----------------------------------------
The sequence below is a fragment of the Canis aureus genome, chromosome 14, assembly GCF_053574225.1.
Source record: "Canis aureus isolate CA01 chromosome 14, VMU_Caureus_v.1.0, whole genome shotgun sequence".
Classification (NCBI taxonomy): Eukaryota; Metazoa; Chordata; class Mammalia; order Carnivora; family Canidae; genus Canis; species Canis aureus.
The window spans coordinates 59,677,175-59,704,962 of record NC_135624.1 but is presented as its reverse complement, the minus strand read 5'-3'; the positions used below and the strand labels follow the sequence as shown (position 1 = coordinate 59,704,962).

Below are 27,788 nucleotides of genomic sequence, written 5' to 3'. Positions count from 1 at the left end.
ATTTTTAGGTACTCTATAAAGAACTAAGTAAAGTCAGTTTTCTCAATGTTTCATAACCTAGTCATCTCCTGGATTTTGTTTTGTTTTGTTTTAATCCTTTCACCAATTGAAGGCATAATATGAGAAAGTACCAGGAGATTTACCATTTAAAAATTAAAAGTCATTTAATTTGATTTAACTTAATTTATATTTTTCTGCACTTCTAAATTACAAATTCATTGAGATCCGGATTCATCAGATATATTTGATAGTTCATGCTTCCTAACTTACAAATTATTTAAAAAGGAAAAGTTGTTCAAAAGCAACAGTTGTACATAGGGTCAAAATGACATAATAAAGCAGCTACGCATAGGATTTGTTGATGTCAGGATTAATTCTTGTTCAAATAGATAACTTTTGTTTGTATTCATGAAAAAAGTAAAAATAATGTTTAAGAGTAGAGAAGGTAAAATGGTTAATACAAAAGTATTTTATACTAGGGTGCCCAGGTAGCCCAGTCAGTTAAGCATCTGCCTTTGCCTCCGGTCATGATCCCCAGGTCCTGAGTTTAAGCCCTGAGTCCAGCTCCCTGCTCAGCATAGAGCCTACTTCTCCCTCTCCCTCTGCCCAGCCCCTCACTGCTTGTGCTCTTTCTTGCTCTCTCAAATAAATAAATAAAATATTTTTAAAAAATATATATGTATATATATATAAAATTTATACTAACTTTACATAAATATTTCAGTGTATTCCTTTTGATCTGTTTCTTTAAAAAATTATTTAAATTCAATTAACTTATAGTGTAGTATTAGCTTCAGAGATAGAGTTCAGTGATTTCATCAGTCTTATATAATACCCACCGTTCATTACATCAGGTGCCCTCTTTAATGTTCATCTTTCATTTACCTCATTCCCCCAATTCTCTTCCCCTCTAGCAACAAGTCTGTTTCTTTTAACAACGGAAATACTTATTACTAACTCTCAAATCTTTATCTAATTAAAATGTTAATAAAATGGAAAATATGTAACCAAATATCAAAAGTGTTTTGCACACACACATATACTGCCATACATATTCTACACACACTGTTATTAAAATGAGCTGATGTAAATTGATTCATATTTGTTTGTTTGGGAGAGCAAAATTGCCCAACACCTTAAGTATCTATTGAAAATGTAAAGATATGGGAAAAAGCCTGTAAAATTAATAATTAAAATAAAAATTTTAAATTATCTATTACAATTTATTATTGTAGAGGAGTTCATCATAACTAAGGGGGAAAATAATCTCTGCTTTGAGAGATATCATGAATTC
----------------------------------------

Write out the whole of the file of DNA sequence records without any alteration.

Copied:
The sequence below is a fragment of the Canis aureus genome, chromosome 14, assembly GCF_053574225.1.
Source record: "Canis aureus isolate CA01 chromosome 14, VMU_Caureus_v.1.0, whole genome shotgun sequence".
Classification (NCBI taxonomy): Eukaryota; Metazoa; Chordata; class Mammalia; order Carnivora; family Canidae; genus Canis; species Canis aureus.
The window spans coordinates 59,677,175-59,704,962 of record NC_135624.1 but is presented as its reverse complement, the minus strand read 5'-3'; the positions used below and the strand labels follow the sequence as shown (position 1 = coordinate 59,704,962).

Below are 27,788 nucleotides of genomic sequence, written 5' to 3'. Positions count from 1 at the left end.
ATTTTTAGGTACTCTATAAAGAACTAAGTAAAGTCAGTTTTCTCAATGTTTCATAACCTAGTCATCTCCTGGATTTTGTTTTGTTTTGTTTTAATCCTTTCACCAATTGAAGGCATAATATGAGAAAGTACCAGGAGATTTACCATTTAAAAATTAAAAGTCATTTAATTTGATTTAACTTAATTTATATTTTTCTGCACTTCTAAATTACAAATTCATTGAGATCCGGATTCATCAGATATATTTGATAGTTCATGCTTCCTAACTTACAAATTATTTAAAAAGGAAAAGTTGTTCAAAAGCAACAGTTGTACATAGGGTCAAAATGACATAATAAAGCAGCTACGCATAGGATTTGTTGATGTCAGGATTAATTCTTGTTCAAATAGATAACTTTTGTTTGTATTCATGAAAAAAGTAAAAATAATGTTTAAGAGTAGAGAAGGTAAAATGGTTAATACAAAAGTATTTTATACTAGGGTGCCCAGGTAGCCCAGTCAGTTAAGCATCTGCCTTTGCCTCCGGTCATGATCCCCAGGTCCTGAGTTTAAGCCCTGAGTCCAGCTCCCTGCTCAGCATAGAGCCTACTTCTCCCTCTCCCTCTGCCCAGCCCCTCACTGCTTGTGCTCTTTCTTGCTCTCTCAAATAAATAAATAAAATATTTTTAAAAAATATATATGTATATATATATAAAATTTATACTAACTTTACATAAATATTTCAGTGTATTCCTTTTGATCTGTTTCTTTAAAAAATTATTTAAATTCAATTAACTTATAGTGTAGTATTAGCTTCAGAGATAGAGTTCAGTGATTTCATCAGTCTTATATAATACCCACCGTTCATTACATCAGGTGCCCTCTTTAATGTTCATCTTTCATTTACCTCATTCCCCCAATTCTCTTCCCCTCTAGCAACAAGTCTGTTTCTTTTAACAACGGAAATACTTATTACTAACTCTCAAATCTTTATCTAATTAAAATGTTAATAAAATGGAAAATATGTAACCAAATATCAAAAGTGTTTTGCACACACACATATACTGCCATACATATTCTACACACACTGTTATTAAAATGAGCTGATGTAAATTGATTCATATTTGTTTGTTTGGGAGAGCAAAATTGCCCAACACCTTAAGTATCTATTGAAAATGTAAAGATATGGGAAAAAGCCTGTAAAATTAATAATTAAAATAAAAATTTTAAATTATCTATTACAATTTATTATTGTAGAGGAGTTCATCATAACTAAGGGGGAAAATAATCTCTGCTTTGAGAGATATCATGAATTC